US Military Will Mandate The COVID-19 Vaccine For All Active Duty Personnel

Andrew Donaldson

Born and raised in West Virginia, Andrew has since lived and traveled around the world several times over. Though frequently writing about politics out of a sense of duty and love of country, most of the time he would prefer discussions on history, culture, occasionally nerding on aviation, and his amateur foodie tendencies. He can usually be found misspelling/misusing words on Twitter @four4thefire and his writing website Yonder and Home. Andrew is the host of Heard Tell podcast.

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14 Responses

  1. Mike Schilling
    Ignored
    says:

    Question for all veterans:

    When you were on active duty, which vaccines were you required to take?Report

    • Oscar Gordon in reply to Mike Schilling
      Ignored
      says:

      Dengue, yellow fever, MMR, DTAP, meningitis, a few others.Report

    • rexknobus in reply to Mike Schilling
      Ignored
      says:

      Within a few days of going into Marine Corps boot camp (April 1969), we ran a gantlet of jet injectors. My memory says that there were at least three Navy corpsmen on either side of a line of us recruits, each with a jet injector and we marched through that corridor of shots — pow, pow, pow. Right arm, left arm, right arm. And then 100 push-ups to soothe the pain. I don’t know what all we got, but my guess is that Mr. Gordon’s comment probably covers a lot. An extra thrill was that if one jerked one’s arm at just the right time (I didn’t flinch — oh, so tough), then the jet injector could slice one’s skin. Saw it happen, Ouch.

      I also got, later on, ten cc’s of gamma globulin in my right buttock (that’s a lot of fluid, again ouch) before heading off to the jungle. Not really sure why — we were not encouraged to question such things. And somewhere along the line, a second smallpox vaccination, giving me a pox scar on both arms.

      Also, a dim memory of getting some sort of hepatitis B vaccination while I was in a unit that had a very high heroin addiction rate. Am not sure about that one, but it rings true. And, no, I wasn’t “self-medicating.”

      Other than initial discomfort, I remember no real lasting effects of all of this.Report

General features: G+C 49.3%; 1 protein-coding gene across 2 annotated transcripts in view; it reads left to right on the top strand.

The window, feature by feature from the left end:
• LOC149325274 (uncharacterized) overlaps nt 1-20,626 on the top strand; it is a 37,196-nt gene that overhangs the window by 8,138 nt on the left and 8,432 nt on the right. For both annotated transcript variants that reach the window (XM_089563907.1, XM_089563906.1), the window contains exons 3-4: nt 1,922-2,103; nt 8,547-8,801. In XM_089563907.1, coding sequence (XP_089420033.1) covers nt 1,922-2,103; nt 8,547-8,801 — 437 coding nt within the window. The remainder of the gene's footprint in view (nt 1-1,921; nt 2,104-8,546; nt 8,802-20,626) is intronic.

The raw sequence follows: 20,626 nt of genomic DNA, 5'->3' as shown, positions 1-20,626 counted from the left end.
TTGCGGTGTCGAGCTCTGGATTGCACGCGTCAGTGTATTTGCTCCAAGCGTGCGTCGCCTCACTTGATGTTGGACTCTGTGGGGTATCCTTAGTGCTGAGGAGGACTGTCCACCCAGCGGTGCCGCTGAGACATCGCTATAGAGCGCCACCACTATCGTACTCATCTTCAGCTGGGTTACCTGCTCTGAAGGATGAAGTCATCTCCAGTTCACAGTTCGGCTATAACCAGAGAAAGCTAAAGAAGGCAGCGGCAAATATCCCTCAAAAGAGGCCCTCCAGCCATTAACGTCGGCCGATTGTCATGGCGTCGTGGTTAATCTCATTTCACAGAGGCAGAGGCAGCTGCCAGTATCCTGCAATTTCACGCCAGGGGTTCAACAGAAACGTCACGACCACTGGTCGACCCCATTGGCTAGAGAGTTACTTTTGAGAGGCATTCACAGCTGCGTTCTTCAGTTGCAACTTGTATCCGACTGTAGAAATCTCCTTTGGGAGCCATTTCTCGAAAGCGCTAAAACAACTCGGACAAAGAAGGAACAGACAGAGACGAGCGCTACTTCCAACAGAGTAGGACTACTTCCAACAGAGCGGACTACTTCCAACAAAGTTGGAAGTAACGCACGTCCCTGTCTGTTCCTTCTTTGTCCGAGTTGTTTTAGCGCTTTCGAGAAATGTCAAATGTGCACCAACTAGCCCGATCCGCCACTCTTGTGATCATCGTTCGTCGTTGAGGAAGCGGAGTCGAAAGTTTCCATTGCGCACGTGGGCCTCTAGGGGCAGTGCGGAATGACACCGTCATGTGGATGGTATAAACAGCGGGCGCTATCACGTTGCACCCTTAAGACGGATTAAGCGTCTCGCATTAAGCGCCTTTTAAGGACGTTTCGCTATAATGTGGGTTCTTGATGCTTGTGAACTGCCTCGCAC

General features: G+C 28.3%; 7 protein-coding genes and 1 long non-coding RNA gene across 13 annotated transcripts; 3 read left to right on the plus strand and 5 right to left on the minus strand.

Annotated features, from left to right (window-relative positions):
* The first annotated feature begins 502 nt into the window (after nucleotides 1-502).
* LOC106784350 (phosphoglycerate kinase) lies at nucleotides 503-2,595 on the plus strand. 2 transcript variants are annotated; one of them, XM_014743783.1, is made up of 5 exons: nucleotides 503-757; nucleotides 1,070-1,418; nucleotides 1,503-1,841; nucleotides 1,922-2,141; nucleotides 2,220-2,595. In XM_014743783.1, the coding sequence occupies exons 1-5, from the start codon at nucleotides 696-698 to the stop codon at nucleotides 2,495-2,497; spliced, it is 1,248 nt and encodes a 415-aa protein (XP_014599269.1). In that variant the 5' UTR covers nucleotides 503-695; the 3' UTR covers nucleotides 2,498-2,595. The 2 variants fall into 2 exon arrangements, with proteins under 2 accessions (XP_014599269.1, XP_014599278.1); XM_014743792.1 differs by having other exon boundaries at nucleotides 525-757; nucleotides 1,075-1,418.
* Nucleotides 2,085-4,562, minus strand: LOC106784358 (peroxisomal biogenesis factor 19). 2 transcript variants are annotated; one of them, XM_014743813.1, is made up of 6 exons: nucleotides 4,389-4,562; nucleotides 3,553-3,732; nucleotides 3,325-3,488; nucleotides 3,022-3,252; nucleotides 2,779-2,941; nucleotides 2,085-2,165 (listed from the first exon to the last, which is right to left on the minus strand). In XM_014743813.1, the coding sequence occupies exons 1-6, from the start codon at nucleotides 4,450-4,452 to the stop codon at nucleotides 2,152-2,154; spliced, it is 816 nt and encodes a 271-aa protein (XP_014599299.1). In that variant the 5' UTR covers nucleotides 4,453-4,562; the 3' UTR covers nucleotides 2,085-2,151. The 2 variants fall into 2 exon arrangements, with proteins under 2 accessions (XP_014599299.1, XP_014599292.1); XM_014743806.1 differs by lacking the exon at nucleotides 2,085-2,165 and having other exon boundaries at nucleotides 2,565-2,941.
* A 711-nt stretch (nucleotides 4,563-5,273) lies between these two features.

• JS in reply to rexknobus
        Ignored
        says:

        The first Hep vaccines debuted until the late 80s, so unless you put in your 20 years that seems unlikely.

        It got added to the recommended vaccines in 94, then Hep A was added in 2000.

        Worth getting if you didn’t as a kid. A case of hepatitis is both unpleasant and *very* expensive to cure.Report

        • rexknobus in reply to JS
          Ignored
          says:

          I’m sure you’re right. My memory is very dim. It seemed as it it were something that worked against liver damage (?). Knowing what they shot into us, or choosing whether or not to go along, was not a luxury we enjoyed. I didn’t think much of that at the time. Just following orders. And our corpsman (ill-fated unfortunately) was a very cool and trusted guy. “Doc says get it? No problem.”Report

    • Kolohe in reply to Mike Schilling
      Ignored
      says:

      Like people have said here and elsewhere on the internet, I got so many at indoc I honestly don’t remember.

      I was also in during the Anthrax inoculation period like Andrew mentions, but also don’t remember if I had any of them. I don’t think I did. I distinctly remember getting anti-malarial meds a couple of times as a prophylactic measure prior to deployments, but those were just pills.

      I also got the smallpox vaccine right before my (final) deployment, which was an IA (individual augment) to Afghanistan, because I am of the age to be born just past the point where that was standard, and they had stopped because it had been eradicated. (That vaccine also had the most cautions* out of any I knew, because they were like ‘absolutely don’t touch the area because you’ll get in on your hands then on your face and then actually get smallpox)

      *and graphic images, similar to how smoking and drunk driving campaigns work.Report

  2. Marchmaine
    Ignored
    says:

    “…and I’m immune to Anthrax, so I got that goin’ for me too.”

    is how I’d end every chit-chat at a party.Report

  3. Philip H
    Ignored
    says:

    Us non-DoD career feds are being required to either attest to vaccination, or get tested once a week. Ditto our contractors. And agencies are beginning to roll out their OPM approved reintegration plans, which hinge on vaccination, social distancing and indoor mask wearing. Uniformed DoD may find this a different beast then the Anthrax debacle.Report

  4. Oscar Gordon
    Ignored
    says:

    Anthrax concern was for it’s deployment as a bio weapon, which is a different beast from an infection that is a pandemic.Report

  5. Chris
    Ignored
    says:

    This has the added bonus of making all the troops magnetic.Report

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